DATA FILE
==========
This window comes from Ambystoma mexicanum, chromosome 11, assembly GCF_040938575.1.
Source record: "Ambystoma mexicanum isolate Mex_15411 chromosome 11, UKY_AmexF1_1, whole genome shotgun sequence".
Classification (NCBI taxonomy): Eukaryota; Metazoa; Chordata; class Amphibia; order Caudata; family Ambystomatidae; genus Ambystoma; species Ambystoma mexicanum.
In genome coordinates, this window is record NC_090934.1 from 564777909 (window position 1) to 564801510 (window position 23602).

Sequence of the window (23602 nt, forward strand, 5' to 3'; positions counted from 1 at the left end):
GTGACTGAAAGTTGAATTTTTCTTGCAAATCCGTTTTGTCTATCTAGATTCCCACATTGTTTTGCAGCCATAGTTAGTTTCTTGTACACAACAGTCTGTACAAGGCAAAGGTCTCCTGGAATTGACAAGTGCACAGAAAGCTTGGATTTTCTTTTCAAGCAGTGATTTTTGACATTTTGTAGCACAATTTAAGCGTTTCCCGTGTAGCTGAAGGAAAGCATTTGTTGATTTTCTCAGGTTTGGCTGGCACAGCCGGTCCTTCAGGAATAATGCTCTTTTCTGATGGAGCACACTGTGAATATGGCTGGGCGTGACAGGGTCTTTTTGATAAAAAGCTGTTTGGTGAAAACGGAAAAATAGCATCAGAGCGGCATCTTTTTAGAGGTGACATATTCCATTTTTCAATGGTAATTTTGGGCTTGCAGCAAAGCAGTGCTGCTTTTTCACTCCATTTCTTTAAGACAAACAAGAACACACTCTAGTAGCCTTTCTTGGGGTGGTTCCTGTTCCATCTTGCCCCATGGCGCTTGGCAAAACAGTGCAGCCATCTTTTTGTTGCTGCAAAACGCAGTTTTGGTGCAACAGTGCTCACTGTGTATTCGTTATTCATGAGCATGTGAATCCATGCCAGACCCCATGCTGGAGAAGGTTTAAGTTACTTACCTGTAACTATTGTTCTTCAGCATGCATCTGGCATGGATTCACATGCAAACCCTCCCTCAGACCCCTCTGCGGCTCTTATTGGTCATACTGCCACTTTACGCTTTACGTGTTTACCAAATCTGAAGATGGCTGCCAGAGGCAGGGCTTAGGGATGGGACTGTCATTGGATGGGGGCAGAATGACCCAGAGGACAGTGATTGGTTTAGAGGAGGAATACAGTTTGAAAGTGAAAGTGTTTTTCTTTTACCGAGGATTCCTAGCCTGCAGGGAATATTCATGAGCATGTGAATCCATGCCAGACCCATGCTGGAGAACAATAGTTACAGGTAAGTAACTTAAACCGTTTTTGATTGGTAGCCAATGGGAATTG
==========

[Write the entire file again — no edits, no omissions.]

This window comes from Ambystoma mexicanum, chromosome 11, assembly GCF_040938575.1.
Source record: "Ambystoma mexicanum isolate Mex_15411 chromosome 11, UKY_AmexF1_1, whole genome shotgun sequence".
Classification (NCBI taxonomy): Eukaryota; Metazoa; Chordata; class Amphibia; order Caudata; family Ambystomatidae; genus Ambystoma; species Ambystoma mexicanum.
In genome coordinates, this window is record NC_090934.1 from 564777909 (window position 1) to 564801510 (window position 23602).

Sequence of the window (23602 nt, forward strand, 5' to 3'; positions counted from 1 at the left end):
GTGACTGAAAGTTGAATTTTTCTTGCAAATCCGTTTTGTCTATCTAGATTCCCACATTGTTTTGCAGCCATAGTTAGTTTCTTGTACACAACAGTCTGTACAAGGCAAAGGTCTCCTGGAATTGACAAGTGCACAGAAAGCTTGGATTTTCTTTTCAAGCAGTGATTTTTGACATTTTGTAGCACAATTTAAGCGTTTCCCGTGTAGCTGAAGGAAAGCATTTGTTGATTTTCTCAGGTTTGGCTGGCACAGCCGGTCCTTCAGGAATAATGCTCTTTTCTGATGGAGCACACTGTGAATATGGCTGGGCGTGACAGGGTCTTTTTGATAAAAAGCTGTTTGGTGAAAACGGAAAAATAGCATCAGAGCGGCATCTTTTTAGAGGTGACATATTCCATTTTTCAATGGTAATTTTGGGCTTGCAGCAAAGCAGTGCTGCTTTTTCACTCCATTTCTTTAAGACAAACAAGAACACACTCTAGTAGCCTTTCTTGGGGTGGTTCCTGTTCCATCTTGCCCCATGGCGCTTGGCAAAACAGTGCAGCCATCTTTTTGTTGCTGCAAAACGCAGTTTTGGTGCAACAGTGCTCACTGTGTATTCGTTATTCATGAGCATGTGAATCCATGCCAGACCCCATGCTGGAGAAGGTTTAAGTTACTTACCTGTAACTATTGTTCTTCAGCATGCATCTGGCATGGATTCACATGCAAACCCTCCCTCAGACCCCTCTGCGGCTCTTATTGGTCATACTGCCACTTTACGCTTTACGTGTTTACCAAATCTGAAGATGGCTGCCAGAGGCAGGGCTTAGGGATGGGACTGTCATTGGATGGGGGCAGAATGACCCAGAGGACAGTGATTGGTTTAGAGGAGGAATACAGTTTGAAAGTGAAAGTGTTTTTCTTTTACCGAGGATTCCTAGCCTGCAGGGAATATTCATGAGCATGTGAATCCATGCCAGACCCATGCTGGAGAACAATAGTTACAGGTAAGTAACTTAAACCGTTTTTGATTGGTAGCCAATGGGAATTG